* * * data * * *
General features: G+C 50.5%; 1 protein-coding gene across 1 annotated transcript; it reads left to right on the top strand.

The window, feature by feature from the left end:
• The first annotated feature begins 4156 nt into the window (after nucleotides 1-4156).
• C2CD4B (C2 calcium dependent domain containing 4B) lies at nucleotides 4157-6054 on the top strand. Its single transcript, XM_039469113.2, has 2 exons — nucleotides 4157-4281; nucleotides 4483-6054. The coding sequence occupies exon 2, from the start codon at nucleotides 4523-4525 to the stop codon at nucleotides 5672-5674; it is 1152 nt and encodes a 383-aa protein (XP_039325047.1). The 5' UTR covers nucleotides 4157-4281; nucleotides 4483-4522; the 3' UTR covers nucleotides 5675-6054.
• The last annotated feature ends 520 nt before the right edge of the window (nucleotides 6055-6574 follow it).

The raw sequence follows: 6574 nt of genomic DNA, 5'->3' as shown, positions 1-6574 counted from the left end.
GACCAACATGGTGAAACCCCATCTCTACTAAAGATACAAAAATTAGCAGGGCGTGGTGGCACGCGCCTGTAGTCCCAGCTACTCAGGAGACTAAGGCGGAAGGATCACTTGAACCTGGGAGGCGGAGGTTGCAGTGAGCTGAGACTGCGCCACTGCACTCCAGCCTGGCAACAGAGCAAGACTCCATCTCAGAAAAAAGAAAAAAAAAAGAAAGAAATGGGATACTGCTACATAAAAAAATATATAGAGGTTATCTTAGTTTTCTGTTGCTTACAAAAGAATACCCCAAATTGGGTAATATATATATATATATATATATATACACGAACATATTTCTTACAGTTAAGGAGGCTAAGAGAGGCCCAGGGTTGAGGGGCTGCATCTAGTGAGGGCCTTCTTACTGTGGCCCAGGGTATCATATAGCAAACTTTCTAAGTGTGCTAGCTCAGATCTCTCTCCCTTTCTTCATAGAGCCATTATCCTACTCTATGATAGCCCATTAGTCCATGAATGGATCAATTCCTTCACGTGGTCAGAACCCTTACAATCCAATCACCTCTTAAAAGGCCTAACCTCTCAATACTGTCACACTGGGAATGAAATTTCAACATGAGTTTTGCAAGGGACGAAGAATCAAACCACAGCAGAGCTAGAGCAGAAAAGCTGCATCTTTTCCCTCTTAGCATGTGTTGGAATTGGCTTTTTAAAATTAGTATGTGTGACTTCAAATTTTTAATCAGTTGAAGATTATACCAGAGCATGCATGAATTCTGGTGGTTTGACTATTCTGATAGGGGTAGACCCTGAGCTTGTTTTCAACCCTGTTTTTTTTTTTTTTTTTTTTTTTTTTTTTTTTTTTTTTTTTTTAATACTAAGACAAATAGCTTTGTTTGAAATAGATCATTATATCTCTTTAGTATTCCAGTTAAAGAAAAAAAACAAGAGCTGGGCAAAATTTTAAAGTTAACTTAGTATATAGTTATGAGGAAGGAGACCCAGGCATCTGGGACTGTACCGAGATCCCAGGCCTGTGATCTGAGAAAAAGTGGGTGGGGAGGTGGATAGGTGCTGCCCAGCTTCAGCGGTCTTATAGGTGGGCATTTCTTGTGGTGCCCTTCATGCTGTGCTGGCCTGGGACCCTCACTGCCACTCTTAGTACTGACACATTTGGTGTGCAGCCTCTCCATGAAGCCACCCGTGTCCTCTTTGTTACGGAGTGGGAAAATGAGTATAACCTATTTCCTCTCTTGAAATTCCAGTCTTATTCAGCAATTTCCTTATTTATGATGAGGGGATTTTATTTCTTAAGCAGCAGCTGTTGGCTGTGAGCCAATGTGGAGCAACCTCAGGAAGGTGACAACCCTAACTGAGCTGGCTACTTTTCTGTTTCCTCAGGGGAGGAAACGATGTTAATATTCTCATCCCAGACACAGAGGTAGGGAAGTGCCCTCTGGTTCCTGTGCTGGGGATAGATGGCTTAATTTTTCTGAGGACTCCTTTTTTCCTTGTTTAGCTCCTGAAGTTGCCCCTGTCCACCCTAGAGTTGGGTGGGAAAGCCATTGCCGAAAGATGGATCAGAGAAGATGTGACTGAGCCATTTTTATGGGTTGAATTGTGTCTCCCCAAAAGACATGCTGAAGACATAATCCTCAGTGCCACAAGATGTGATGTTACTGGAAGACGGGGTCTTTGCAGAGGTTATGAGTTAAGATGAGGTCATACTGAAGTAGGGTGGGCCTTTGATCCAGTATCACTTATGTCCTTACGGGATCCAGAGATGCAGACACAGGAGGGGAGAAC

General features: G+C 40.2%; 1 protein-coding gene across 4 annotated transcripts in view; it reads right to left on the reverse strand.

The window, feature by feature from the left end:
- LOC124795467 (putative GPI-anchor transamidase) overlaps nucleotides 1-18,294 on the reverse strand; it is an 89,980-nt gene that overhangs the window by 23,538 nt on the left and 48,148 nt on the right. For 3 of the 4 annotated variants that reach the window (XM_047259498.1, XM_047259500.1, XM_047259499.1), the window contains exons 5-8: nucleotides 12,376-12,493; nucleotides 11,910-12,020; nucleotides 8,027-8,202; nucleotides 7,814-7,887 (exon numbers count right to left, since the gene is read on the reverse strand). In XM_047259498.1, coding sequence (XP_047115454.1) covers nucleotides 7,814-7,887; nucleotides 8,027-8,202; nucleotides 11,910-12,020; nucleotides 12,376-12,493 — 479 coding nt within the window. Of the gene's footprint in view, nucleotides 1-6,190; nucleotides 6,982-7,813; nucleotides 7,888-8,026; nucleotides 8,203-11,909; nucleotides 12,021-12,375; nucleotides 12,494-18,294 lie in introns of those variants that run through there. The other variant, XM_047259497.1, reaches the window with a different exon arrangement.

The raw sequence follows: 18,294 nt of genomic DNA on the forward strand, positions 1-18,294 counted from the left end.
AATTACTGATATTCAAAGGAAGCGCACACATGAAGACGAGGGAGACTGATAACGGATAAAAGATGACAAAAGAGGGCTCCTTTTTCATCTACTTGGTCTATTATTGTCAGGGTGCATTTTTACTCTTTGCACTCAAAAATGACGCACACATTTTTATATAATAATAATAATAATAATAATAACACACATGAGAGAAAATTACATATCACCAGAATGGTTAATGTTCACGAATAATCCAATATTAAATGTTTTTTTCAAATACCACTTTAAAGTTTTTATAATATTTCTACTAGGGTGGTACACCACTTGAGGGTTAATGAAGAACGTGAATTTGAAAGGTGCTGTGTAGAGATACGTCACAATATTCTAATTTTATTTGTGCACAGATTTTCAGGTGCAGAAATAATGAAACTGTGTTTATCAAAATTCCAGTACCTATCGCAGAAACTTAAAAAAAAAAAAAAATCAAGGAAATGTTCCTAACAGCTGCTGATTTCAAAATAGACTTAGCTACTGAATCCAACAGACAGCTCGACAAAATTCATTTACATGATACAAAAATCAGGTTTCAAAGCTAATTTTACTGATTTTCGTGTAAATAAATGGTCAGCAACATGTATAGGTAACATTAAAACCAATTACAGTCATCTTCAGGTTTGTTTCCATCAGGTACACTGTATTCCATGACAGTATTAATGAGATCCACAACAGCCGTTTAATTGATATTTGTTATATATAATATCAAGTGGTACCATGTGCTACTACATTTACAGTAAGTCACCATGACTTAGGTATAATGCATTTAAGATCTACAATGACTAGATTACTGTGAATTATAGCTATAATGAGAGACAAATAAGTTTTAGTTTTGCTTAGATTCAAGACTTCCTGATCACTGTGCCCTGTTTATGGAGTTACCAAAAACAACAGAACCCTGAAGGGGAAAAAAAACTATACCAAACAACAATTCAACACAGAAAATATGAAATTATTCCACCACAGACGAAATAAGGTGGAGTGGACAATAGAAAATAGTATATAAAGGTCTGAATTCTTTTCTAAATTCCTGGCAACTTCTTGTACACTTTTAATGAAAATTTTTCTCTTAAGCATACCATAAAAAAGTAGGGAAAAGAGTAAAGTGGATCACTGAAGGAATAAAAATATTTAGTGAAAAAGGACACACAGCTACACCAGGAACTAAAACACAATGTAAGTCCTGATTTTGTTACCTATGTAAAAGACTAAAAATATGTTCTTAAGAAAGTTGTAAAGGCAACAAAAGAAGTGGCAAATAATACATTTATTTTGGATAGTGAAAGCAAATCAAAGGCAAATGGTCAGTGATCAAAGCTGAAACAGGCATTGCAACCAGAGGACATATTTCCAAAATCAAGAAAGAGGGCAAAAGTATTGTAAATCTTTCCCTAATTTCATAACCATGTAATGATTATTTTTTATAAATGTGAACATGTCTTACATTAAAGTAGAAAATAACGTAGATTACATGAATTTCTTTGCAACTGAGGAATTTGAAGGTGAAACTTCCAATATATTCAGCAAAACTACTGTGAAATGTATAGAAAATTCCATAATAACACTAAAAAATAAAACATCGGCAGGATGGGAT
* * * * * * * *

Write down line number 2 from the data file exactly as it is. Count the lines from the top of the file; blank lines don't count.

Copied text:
The window, feature by feature from the left end: